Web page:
A Mannered Grace
Laura Riding Jackson rode one of the most mercurial careers in twentieth century literary history. The formative Fugitive poets called her the “discovery of the year” in 1924, when she was only twenty-three. In the following twenty years, she published more than two dozen books of poetry and criticism, often in collaboration with the English writer Robert Graves, with whom she lived in the 1930’s in Deya, Mallorca. In the 1940’s, she moved back to the United States, married and settled in Florida, and renounced poetry but continued her work on language. As the reputation of Graves grew, Riding’s fame shrank, until she was omitted from the literary histories. In the last twenty years of her lifeGraves died in 1985, Riding in 1991the tide was reversed. Readers began to rediscover her earlier poetry, and critics began to reassess her role in twentieth century Anglo-American literature and criticism.
Elizabeth Friedmann’s biography A Mannered Grace is clearly part of this latter effort. Researched and written over a period of ten years, the book draws on a number of literary archives and Riding’s voluminous correspondence. (“According to her record-keeping, from early 1974 through mid-July 1986,” Friedmann notes at one point, “Laura wrote more than eight thousand letters.”) Friedmann herself began corresponding with Riding in 1980, began visiting her in 1985, and during Riding’s final years worked with her and kept notes on their activities and conversations. By the time Riding died, Friedmann was a member of the board Riding had appointed in her will to oversee her literary estate. Such intimate knowledge of her subject means that Friedmann’s biography gets as close to this creative life as is possible. Unfortunately, the result is more a detailed compilation of biographical facts and figures than the literary history and analysis readers might expect in the study of such a pivotal creative figure.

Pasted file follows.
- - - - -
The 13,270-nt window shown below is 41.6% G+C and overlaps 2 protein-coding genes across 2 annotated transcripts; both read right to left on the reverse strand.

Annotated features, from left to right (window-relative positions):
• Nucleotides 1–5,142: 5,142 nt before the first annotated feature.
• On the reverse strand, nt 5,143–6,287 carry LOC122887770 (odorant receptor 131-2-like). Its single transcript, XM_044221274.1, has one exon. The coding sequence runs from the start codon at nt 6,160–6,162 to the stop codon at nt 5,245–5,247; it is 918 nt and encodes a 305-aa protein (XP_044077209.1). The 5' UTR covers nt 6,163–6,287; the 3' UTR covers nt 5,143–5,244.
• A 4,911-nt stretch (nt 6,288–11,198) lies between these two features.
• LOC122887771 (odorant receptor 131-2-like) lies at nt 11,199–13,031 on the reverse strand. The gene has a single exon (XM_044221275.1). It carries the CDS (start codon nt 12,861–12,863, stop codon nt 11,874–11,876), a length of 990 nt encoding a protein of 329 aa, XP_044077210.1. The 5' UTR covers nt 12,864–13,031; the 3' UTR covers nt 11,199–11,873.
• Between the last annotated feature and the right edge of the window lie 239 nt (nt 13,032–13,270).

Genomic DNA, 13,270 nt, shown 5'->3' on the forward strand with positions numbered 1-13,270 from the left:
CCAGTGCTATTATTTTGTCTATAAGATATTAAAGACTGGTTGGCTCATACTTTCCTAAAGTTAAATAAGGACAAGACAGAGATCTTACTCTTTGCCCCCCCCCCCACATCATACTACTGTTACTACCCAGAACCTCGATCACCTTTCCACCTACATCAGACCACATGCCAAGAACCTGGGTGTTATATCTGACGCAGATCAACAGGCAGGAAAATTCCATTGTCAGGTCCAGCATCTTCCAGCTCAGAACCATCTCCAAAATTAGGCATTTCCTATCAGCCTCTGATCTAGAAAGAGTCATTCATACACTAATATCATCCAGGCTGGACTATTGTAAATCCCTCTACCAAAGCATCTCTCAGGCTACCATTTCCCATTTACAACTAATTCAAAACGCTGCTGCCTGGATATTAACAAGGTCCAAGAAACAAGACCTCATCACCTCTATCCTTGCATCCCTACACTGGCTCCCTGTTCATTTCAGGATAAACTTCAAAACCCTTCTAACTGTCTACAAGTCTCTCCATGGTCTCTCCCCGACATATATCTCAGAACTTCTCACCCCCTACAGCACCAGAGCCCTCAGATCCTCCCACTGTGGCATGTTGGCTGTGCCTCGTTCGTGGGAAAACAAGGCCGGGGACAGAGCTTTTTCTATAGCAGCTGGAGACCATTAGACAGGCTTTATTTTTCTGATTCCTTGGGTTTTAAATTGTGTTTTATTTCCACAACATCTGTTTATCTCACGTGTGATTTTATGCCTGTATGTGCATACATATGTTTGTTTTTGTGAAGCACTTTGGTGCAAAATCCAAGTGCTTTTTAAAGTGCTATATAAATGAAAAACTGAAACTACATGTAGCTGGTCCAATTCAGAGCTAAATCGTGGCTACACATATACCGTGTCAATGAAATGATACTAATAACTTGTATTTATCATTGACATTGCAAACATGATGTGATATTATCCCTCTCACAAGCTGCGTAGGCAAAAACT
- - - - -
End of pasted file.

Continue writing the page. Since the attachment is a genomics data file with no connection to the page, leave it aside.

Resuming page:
Laura Reichenthal was born in New York on January 16, 1901, and was a student at Cornell University by the time she was seventeen. She flourished in the academic environment and produced a great deal of poetry. She married a graduate student in history, Louis Gottschalk, and at the same time started using the name Riding, considering it softer sounding than Reichenthal, as her middle name. By 1924, she had dropped out of Cornell, followed her husband to several teaching posts, and started to publish her work in magazines such as Poetry, the important journal edited in Chicago by Harriet Monroe. Riding’s real success came with the Fugitives, the seminal group of southern writers centered in Nashville around Donald Davidson, John Crowe Ransom, and their magazine, The Fugitive.
As her marriage foundered, Riding became a contributor to The Fugitive. At the time . . . only three women had been published in the seven previous numbers of the poetry journal. She also began an affair with one of The Fugitive’s young stars, the poet and critic Allen Tate. From the beginning, Riding’s poetry was preoccupied with the metaphysical questions raised by the nature of human existence. “Though technically unpolished at times, her poems startled with their originality, their unconventionality, their verbal audacity.” She also began to publish criticism with the essay “A Prophecy or a Plea” in The Reviewer in 1925.
One of the first people to notice her was the English writer Robert Graves, who wrote the editors of The Fugitive from London after they published her poem “The Quids.” When her marriage and her affair both had ended, Riding found herself in the heady world of Greenwich Village in the mid-1920’s, where she met many of the writers responsible for the recent renaissance of American literature, most notably the poet Hart Crane, whose poetry had much of the same intellectual intensity as Riding’s. She tired of Village life rather quickly, however, and when Graves wrote and invited Laura to accompany his wife, four...
(The entire section is 1656 words.)